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Stonehenge (© fotoVoyager |


The monoliths of Stonehenge, 13km northwest of Salisbury, are the oldest prehistoric monuments of Britain and some of the oldest in the world. The word Stonehenge comes from the Old English words Stanhen gist, which mean 'hanging stones'.

Stonehenge has been designated Wolrd Heritage site by the UNESCO in 1986 and attracts some 700,000 visitors annually.

The premises are now fenced to prevent New Age groups from camping there and risk damaging the site. Stonehenge lies just alongside the A303, but a tunnel (due to open in 2006) and new visitor centre 4km away will soon return it to the tranquility it deserves.

Stonehenge at dawn (© Stephen Inglis |


Stonehenge was constructed in several phases, starting some 5,000 years ago, although the recent discovery of Mesolithic postholes supports the existence of human activity on the spot 10,000 years before present.

The circular banked enclosure ('henge') and internal ditch dates back to 3000 BC. The granite bluestones of the inner circle were brought from the Preseli Hills in South Wales around 2000 BC and weigh about 4 tonnes each.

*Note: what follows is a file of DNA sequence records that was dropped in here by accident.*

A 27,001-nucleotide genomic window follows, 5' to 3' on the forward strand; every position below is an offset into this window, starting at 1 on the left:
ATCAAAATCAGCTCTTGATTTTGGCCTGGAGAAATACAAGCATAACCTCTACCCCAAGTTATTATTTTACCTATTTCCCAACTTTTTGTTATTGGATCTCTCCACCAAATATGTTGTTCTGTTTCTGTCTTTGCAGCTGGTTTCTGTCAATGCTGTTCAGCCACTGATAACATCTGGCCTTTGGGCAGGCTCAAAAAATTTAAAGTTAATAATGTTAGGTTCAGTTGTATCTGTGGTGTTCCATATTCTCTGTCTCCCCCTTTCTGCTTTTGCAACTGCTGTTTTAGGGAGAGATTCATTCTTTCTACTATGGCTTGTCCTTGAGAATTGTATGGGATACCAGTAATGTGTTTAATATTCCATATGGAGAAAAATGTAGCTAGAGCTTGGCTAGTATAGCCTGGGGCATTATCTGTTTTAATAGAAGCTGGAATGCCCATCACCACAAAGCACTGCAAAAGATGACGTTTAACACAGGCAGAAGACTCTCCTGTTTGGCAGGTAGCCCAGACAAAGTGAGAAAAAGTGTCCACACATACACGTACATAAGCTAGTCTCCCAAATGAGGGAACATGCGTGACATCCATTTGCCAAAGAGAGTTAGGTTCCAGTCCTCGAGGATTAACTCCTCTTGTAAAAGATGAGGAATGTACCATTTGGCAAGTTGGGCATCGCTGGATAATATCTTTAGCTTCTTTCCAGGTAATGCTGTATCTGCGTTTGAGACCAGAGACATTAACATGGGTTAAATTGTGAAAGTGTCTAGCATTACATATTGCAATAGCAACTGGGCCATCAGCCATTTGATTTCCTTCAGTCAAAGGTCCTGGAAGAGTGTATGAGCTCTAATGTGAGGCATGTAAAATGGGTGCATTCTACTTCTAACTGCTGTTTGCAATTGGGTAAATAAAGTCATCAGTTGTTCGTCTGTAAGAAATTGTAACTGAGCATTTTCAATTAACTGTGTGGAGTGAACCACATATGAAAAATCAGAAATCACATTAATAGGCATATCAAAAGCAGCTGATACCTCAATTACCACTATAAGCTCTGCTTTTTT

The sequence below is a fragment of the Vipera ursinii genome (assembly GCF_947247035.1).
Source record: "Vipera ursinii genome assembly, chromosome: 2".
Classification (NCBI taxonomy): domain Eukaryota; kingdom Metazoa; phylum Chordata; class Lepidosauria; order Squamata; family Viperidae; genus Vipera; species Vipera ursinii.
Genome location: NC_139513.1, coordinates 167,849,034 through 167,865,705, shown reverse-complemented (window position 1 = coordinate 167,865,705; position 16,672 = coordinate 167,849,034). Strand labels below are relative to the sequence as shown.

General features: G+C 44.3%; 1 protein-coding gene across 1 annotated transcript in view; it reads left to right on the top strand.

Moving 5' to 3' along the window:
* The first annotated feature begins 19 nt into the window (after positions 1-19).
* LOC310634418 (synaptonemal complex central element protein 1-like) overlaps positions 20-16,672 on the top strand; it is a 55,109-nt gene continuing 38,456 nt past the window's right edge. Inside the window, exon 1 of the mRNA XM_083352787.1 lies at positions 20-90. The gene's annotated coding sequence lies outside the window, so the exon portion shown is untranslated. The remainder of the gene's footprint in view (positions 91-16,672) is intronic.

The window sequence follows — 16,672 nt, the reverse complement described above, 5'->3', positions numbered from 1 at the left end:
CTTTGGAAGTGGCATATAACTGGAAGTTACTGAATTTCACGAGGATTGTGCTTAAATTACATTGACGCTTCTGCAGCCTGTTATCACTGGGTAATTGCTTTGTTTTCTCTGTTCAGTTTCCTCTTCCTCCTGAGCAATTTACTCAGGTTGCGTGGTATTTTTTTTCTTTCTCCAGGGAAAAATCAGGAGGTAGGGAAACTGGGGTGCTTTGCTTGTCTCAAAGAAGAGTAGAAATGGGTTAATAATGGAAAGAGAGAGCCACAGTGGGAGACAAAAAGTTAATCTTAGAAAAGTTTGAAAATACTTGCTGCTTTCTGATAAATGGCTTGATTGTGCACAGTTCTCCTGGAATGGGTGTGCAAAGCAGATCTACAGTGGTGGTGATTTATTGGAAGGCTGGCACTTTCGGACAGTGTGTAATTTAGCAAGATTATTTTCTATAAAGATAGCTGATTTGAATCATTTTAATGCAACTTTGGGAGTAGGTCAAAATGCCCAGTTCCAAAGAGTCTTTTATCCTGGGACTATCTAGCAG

The bigger stones (megaliths) that make Stonehenge famous were brought from the Marlborough Downs some 30km north around 1500BC. They are made of sarsen (silicified sandstone) and weigh on average 50 tonnes. It is estimated that it would take 600 people to haul them.

500 years later, the sarsen stones were re-arranged in 5 trilithons (2 upright stones with a lintel on the top) in the shape of a horseshoe. Three of them are still standing.

Stonehenge at sunset (© Daniel Gilbey |
Stonehenge at night (© Markus Gann |


The stone circles were constructed by the pagan Bronze-age Celtic people for religious purposes. The alignment of the stones carry astrological meanings, as they coincide with the solstices and equinoxes. For instance, on midsummer's sunrise and midwinter's sunset light passes exactly into the centre of the monument between the horseshoe.

It has been speculated that priests practised healing rituals or held religious festivals. However, recent excavations suggest that the site was used for cremation burial throughout its history.


How to get there

Stonehenge is on the A303, 3km west of Amesbury. If you rely on public transports, you should first get to Salisbury, then catch a bus from there (40min). Buses run about once every hour from 10am.

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